U.S. embassy inauguration exposes core of Israeli-Palestinian conflict

Massive protests expected in the West Bank and Gaza Strip amid stalled American efforts to jump-start peace process.

Israel delighted, Palestinians angered ahead of US embassy move to Jerusalem, May 13, 2018 (Reuters)
Pomp, ceremony and enthusiasm will rule the day in Jerusalem, as the much-anticipated United States Embassy is set to be inaugurated in what President Donald Trump in December recognized as Israel's capital. But only a few kilometers from the new mission, "Day of Rage" protests have been called for in the West Bank, in addition to "March of Return" mass demonstrations in the Hamas-ruled Gaza Strip, which could draw more than one hundred thousand people.
The juxtaposition goes to the heart of the Israeli-Palestinian conflict; that is, two peoples competing over rather than sharing the same territory. The two sides are replete with alternative, if not mutually exclusive, narratives which at their core claim ownership over the Land of Israel based on historical and indigenous rights.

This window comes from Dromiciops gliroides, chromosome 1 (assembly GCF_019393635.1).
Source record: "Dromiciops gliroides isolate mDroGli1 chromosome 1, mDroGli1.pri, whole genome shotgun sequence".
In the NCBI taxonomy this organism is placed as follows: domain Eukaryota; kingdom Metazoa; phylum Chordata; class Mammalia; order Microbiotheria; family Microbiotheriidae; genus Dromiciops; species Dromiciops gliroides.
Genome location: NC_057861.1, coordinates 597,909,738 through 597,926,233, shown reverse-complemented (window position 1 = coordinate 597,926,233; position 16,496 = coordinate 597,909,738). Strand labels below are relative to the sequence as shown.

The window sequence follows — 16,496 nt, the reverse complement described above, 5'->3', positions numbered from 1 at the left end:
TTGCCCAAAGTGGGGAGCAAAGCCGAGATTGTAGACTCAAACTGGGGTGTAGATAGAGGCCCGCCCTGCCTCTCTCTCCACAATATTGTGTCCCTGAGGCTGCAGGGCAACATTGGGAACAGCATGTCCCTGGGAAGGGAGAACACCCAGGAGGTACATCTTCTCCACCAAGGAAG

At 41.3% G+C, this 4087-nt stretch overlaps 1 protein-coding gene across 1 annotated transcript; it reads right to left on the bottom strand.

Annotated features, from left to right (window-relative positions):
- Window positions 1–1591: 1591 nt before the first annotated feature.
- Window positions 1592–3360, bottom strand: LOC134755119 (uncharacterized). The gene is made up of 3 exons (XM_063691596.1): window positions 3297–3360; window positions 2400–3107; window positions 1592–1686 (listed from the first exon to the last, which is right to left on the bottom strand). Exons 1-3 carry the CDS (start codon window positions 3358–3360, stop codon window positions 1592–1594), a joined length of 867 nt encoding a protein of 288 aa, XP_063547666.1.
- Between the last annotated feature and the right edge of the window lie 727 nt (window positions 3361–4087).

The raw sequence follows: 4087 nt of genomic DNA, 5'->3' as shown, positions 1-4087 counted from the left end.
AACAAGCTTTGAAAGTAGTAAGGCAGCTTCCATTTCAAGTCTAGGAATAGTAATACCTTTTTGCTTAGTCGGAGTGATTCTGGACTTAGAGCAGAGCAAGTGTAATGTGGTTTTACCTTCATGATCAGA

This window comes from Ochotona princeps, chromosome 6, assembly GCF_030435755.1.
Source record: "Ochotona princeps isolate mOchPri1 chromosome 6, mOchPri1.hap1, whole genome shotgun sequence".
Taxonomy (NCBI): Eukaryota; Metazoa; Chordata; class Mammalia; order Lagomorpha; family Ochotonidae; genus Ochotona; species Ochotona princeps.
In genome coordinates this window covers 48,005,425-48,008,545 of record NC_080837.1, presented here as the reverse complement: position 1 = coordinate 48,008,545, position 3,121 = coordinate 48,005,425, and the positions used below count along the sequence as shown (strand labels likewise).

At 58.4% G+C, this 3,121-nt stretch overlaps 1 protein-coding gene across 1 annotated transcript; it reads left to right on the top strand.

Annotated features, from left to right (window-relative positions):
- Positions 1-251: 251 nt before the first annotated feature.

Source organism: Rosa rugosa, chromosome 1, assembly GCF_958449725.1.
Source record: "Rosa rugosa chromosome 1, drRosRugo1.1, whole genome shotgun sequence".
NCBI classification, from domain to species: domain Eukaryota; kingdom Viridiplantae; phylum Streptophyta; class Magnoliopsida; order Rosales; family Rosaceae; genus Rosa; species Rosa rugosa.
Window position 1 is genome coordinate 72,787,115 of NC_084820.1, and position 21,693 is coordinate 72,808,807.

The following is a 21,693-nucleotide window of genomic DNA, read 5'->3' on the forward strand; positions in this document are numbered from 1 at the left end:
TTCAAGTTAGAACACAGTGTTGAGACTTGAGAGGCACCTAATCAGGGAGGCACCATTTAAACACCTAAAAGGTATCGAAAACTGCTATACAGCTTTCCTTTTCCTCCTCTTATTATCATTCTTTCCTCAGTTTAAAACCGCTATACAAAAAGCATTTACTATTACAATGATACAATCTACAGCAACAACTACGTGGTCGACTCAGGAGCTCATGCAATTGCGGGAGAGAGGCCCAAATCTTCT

While President Trump will not be attending the embassy opening, the White House dispatched a large delegation led by Deputy Secretary of State John Sullivan and including Treasury Secretary Steven Mnuchin, senior adviser Jared Kushner and Middle East envoy Jason Greenblatt. A Congressional body headed by Senator Lindsey Graham (R-SC) also is in Israel, as well as some of the most influential Christian conservatives in America.
"This is a glorious day that many of us wondered if we would live to see," Pastor John Hagee, founder of Christians United for Israel, told The Media Line. "Now this biblical fulfillment has been realized because of President Trump. Today, Israel is being treated with the same fairness as other nations," he continued, "as we have not shown favor but, rather, given Jerusalem and the Jewish people what is richly deserved."
The sentiment was echoed by former US presidential candidate Michele Bachmann, who stressed to The Media Line that "President Trump has offered a great gift [to Israel] through this designation, which recognizes the legitimacy that Jerusalem is the capital of the Jewish people and Jewish state.
"This was a geopolitical move by President Trump to bring peace to this region," she added, "not only to Israel but also to Arab countries, which are bound to benefit from the decision. The US has now made clear that Jerusalem belongs to Israel and therefore the standing of the city can no longer be used as a propaganda issue or as [an excuse] for warfare."